“It’s allsalve. Ye’ll need to be putting it all over. Concentrate on the exposed skin, and don’t get it too near your eyes or your nethers, but get it on most of ye.”
Both Johnny and Larissa had come over to examine the stuff. It was white, and roughly the consistency of cocoa butter. There was a very distinctive, but not unpleasant, smell coming from it. Larissa stuck a finger in it and brought it to her nose. “Aloe vera base,” she pronounced. “Infused with zinc oxide and ... nepetalactone?” She gazed back up at Roger.
“Well, I don’t know what ye’re on about there, missy, but this stuff will keep you from burning in the sun, and it keeps the mosquitoes off ye, which is the main thing. As an added benefit, it keeps yer skin from drying out, and it can occasionally make the burrikits go loopy, rather than eating ye.”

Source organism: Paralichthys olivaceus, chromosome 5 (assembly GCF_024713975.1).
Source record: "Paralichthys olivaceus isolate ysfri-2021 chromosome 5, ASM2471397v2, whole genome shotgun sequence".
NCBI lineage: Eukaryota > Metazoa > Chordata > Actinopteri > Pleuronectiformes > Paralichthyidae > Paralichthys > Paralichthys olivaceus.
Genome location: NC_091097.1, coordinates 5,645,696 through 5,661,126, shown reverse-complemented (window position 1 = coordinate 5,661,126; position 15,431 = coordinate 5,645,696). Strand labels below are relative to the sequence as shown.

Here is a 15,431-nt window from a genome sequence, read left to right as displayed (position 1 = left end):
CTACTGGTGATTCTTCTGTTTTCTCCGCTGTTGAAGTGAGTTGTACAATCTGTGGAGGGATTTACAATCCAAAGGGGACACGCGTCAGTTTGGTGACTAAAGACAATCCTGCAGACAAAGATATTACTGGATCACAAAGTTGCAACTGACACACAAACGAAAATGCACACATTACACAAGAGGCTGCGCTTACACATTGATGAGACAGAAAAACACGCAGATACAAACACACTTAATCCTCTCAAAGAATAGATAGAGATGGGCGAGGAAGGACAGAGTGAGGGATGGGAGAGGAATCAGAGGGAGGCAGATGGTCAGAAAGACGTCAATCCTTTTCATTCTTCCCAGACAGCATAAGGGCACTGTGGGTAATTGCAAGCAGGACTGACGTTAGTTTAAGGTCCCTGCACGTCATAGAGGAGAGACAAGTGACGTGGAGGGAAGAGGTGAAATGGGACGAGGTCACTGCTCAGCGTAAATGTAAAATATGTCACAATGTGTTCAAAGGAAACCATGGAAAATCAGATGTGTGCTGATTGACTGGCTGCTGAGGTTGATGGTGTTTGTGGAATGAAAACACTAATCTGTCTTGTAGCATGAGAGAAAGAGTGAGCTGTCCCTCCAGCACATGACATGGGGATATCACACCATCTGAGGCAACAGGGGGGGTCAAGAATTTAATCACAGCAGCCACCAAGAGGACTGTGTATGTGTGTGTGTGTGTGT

“What’s a burrikit?” Johnny asked.
“Large orange cat,” Roger replied. “They waits up in the trees for ye to come along, and then they drop on ye.”
“Nepetalactone is the active ingredient in catnip,” Larissa told him.
“Ah,” Johnny said. “Wouldn’t that attract the ... um, burrikits?”
“Occasionally, ye’re right as rain, but not as often as it keeps ye from being drained bloodless by the mosquitoes. And the mosquitoes can get to you here on the ship, ye see, whereas the burrikits cannot. For the most part.” Roger applied some of the cream to her cheeks, chin, and forehead, and then wiped her hands on her hips. “There! That should do ‘er. Shall I go fetch ye some clothes then?” Without waiting for an answer, she turned and strode off. Johnny caught himself watching her walk away and immediately turned back to Larissa, who wasn’t bothering to avert her eyes. Her gaze lingered on the door for some time after Roger had disappeared through it. Finally she turned to meet Johnny’s eyes.